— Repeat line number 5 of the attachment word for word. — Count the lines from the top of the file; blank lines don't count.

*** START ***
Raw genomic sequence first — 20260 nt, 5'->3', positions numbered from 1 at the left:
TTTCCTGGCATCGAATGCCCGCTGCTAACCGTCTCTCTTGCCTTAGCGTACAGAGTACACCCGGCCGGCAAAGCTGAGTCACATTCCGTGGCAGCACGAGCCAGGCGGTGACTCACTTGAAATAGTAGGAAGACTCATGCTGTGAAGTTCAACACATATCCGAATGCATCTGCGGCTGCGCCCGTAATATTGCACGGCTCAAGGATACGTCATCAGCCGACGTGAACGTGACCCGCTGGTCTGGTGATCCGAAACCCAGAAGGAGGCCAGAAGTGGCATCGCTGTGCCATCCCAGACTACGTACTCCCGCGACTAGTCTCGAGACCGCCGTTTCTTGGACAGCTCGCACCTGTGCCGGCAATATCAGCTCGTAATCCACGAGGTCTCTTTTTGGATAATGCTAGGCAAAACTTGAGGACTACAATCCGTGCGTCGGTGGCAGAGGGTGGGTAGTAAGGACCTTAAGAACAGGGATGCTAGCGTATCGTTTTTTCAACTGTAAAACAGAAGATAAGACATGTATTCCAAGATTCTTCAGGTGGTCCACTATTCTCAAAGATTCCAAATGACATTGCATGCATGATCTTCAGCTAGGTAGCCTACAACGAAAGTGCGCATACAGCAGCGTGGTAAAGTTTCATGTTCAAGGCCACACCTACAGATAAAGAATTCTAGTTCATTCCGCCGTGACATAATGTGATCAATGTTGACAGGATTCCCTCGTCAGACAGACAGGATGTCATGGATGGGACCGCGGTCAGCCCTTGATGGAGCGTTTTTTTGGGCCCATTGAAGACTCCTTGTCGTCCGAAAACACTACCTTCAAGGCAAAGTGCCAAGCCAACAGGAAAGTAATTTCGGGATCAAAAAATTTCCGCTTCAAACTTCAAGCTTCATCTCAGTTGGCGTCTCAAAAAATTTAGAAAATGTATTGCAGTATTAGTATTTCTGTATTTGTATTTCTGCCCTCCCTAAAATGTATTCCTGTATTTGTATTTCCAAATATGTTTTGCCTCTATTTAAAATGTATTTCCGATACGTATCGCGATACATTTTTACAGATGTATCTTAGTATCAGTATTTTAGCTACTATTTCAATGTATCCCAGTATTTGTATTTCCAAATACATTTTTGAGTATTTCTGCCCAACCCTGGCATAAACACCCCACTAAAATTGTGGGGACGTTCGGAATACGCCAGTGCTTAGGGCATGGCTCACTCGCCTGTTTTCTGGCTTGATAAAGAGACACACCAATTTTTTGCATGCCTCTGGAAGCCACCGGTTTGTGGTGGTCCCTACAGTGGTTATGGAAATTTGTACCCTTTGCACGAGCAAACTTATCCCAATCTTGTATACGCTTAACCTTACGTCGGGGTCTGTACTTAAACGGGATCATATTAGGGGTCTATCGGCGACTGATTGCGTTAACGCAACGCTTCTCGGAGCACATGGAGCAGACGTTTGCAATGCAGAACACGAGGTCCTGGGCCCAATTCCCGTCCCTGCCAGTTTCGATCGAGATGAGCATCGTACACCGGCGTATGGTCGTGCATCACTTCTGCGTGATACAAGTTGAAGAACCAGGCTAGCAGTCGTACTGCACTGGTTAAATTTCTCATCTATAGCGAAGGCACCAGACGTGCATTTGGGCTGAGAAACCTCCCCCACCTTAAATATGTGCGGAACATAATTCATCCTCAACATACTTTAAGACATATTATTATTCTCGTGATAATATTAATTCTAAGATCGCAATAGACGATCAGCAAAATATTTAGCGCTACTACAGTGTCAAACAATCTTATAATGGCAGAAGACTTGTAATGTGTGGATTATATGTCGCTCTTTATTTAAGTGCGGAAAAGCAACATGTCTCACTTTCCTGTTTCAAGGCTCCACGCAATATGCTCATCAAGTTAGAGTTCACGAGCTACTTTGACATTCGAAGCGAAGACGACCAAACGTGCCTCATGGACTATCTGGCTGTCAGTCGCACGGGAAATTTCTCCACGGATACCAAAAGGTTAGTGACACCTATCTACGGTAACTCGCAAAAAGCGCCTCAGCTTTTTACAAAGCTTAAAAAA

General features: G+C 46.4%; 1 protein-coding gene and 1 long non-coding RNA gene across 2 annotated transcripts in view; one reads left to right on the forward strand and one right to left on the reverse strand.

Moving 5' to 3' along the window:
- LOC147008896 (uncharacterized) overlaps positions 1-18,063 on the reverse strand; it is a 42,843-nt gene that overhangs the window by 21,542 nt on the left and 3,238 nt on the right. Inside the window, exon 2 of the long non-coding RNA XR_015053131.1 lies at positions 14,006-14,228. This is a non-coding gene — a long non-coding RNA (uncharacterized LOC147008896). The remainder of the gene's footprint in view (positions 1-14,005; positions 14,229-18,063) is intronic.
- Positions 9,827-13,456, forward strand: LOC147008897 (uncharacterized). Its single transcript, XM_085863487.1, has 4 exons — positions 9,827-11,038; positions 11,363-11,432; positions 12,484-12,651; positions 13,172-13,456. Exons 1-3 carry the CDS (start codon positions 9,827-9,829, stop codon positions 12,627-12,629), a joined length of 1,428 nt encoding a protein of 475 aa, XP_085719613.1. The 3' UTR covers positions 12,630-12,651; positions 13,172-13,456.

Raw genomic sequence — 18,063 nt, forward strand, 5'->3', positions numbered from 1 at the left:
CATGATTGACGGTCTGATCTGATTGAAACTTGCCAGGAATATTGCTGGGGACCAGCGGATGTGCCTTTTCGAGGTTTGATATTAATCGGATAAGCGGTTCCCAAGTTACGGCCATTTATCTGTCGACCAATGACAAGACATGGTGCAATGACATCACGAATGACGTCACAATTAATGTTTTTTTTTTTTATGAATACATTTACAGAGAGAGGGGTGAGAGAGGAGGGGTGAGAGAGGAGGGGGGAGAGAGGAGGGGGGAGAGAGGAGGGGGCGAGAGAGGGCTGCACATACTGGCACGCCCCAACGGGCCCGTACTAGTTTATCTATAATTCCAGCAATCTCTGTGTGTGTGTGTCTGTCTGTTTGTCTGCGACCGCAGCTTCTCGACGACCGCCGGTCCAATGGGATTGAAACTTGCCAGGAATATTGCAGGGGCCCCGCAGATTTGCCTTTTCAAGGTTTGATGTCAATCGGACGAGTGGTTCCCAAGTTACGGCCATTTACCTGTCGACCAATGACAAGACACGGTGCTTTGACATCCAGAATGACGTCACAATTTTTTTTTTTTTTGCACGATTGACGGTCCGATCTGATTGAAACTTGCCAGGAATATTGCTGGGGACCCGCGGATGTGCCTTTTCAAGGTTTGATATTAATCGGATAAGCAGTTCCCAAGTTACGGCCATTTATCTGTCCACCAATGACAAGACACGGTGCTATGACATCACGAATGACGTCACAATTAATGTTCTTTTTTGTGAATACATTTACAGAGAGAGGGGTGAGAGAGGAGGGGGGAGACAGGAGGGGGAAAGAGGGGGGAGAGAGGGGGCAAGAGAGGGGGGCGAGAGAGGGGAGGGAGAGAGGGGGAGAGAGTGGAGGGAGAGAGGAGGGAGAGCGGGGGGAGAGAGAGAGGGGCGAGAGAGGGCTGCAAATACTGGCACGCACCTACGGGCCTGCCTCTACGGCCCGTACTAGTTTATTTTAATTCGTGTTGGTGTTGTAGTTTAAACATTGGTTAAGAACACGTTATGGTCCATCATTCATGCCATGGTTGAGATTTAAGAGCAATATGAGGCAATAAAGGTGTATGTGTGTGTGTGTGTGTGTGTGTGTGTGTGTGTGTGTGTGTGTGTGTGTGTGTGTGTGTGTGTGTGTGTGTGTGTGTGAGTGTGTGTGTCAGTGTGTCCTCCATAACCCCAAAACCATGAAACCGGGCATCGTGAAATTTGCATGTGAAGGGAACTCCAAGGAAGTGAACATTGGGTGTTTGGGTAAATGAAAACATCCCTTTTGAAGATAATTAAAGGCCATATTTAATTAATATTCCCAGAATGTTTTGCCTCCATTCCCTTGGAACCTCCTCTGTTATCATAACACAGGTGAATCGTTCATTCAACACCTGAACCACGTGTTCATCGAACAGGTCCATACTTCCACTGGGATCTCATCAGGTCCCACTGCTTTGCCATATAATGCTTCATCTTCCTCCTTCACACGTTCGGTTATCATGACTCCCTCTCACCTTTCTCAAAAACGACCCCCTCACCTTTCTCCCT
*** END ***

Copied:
- LOC147008896 (uncharacterized) overlaps positions 1-18,063 on the reverse strand; it is a 42,843-nt gene that overhangs the window by 21,542 nt on the left and 3,238 nt on the right. Inside the window, exon 2 of the long non-coding RNA XR_015053131.1 lies at positions 14,006-14,228. This is a non-coding gene — a long non-coding RNA (uncharacterized LOC147008896). The remainder of the gene's footprint in view (positions 1-14,005; positions 14,229-18,063) is intronic.